One time, I was told to line up.
Our ties were removed by absent hands
with long, bored fingers
then, we washed dirty steel liars
as November Christmas parties dwelled,
with dutiful service and cheer expected,
and old doomed lipstick smears,
The kind that never scrub out.
and plates and bowls and cups falling.
And slow rolling firefly lights - 70s disco too,
sad and unfulfilled, jolly in defiance
made the task a little difficult,
and short notice didn’t help.
I was charged by questions from idle minds,
i was unable to do the simplest thing,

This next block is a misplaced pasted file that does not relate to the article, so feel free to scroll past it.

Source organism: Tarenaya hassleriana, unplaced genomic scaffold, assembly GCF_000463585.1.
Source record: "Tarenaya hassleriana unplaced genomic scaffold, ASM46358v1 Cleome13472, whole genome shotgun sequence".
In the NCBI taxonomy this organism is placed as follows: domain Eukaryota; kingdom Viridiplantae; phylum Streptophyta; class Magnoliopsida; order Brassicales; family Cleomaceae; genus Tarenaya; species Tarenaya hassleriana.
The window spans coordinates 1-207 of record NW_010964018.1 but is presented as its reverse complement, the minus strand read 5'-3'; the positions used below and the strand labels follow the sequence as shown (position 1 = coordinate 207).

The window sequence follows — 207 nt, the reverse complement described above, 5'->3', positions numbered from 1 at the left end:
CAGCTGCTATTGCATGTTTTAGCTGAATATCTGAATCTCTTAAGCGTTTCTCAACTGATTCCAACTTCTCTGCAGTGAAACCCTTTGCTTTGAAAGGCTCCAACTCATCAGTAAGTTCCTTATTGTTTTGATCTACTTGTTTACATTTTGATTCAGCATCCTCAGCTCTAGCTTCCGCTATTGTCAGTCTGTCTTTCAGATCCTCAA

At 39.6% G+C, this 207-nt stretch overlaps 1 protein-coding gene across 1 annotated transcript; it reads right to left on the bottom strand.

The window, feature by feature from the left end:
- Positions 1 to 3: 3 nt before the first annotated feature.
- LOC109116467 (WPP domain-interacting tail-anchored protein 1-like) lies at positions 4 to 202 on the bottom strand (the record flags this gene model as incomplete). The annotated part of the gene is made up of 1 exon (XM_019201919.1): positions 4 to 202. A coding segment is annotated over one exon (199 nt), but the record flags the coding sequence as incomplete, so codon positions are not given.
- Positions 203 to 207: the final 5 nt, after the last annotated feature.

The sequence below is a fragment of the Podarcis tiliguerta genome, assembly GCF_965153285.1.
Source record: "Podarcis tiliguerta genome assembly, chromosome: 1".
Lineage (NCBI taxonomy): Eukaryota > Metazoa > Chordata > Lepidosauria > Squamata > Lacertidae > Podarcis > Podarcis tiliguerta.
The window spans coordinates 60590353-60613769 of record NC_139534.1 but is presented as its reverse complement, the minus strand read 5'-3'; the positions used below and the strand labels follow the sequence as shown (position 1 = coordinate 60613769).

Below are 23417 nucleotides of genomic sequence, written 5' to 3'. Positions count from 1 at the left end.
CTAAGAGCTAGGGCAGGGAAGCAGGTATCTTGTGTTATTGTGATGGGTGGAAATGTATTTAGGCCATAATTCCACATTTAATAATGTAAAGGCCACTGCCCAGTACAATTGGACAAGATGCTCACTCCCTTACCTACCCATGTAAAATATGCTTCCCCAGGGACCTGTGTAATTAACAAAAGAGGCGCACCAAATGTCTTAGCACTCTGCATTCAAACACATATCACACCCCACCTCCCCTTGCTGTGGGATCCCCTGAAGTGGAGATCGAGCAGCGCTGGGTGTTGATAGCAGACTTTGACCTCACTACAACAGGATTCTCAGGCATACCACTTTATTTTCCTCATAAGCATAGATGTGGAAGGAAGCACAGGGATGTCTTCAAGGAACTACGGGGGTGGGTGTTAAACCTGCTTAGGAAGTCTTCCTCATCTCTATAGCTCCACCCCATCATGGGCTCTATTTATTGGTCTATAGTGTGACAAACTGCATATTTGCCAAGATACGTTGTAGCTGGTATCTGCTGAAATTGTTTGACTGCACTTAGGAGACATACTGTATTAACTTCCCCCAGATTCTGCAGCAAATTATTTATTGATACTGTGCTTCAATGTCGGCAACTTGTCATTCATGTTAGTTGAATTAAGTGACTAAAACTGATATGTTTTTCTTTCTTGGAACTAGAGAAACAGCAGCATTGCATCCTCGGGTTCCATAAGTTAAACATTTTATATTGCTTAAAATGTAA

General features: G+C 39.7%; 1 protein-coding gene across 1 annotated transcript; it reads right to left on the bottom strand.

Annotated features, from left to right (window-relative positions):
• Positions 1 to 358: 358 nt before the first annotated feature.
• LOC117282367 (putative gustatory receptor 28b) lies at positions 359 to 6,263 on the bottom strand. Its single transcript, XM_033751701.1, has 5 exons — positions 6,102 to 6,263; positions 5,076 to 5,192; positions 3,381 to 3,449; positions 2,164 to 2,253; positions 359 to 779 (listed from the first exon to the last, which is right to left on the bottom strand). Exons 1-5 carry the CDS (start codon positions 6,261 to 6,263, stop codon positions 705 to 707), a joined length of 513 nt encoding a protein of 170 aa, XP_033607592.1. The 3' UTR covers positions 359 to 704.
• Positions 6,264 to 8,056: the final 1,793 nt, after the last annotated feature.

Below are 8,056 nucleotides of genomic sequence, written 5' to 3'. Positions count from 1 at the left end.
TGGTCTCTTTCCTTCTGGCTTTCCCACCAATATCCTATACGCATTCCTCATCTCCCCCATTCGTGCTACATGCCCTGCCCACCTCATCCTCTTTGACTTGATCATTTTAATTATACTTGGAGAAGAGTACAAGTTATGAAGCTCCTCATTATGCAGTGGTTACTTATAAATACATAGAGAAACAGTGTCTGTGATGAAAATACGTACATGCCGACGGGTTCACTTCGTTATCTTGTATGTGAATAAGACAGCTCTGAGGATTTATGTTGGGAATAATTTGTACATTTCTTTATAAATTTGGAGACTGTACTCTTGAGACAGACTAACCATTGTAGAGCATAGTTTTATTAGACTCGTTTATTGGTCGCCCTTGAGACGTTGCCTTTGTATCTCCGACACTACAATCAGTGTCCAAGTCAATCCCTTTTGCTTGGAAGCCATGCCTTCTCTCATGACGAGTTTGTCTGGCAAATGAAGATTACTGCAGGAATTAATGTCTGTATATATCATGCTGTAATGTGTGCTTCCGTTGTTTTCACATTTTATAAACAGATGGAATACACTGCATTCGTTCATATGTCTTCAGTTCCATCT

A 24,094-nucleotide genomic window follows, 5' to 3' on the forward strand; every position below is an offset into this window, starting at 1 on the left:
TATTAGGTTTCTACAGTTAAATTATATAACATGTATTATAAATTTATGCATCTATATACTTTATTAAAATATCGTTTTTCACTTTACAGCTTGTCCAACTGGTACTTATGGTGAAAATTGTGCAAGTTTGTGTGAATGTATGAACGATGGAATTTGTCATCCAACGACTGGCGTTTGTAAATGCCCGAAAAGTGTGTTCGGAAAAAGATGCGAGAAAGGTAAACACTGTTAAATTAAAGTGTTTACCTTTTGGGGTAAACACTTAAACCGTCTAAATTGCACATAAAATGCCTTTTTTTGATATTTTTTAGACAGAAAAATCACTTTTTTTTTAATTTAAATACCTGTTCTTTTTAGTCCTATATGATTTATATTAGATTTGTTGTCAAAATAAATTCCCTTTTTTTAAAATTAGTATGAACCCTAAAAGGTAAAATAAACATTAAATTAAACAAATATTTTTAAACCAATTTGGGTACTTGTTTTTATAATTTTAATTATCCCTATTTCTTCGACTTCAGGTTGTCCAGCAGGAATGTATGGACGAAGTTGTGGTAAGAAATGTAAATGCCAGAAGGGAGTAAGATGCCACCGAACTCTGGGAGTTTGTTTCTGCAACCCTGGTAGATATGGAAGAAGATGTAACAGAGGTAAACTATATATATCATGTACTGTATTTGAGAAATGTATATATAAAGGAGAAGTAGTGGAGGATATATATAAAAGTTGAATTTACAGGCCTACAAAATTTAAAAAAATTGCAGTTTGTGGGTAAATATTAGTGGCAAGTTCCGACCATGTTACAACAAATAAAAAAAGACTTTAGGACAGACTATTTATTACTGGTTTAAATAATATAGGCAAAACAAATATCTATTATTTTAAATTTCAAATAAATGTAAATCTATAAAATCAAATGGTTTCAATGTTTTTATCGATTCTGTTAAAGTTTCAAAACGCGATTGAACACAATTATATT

like open a safe,
like answer a dull enquiry,
like wash dishes sufficiently,
like read a book on the bus,
like rest my feet,
like roll a cigarette,
like pour a pint,
like smile, and really mean it.
One time, I looked up to the auburn and distant sky,
and saw yea-saying grins with simple lies,
and the voice of God in their troubles,
and Lethe stillness with zero hour contracts,
waving with a happy grin,
with a gun-finger,
pointing straight at me,
as they asked:
“Sorry to be a pain, but are you free?”
Apparently, I could turn them down.
Good luck with that.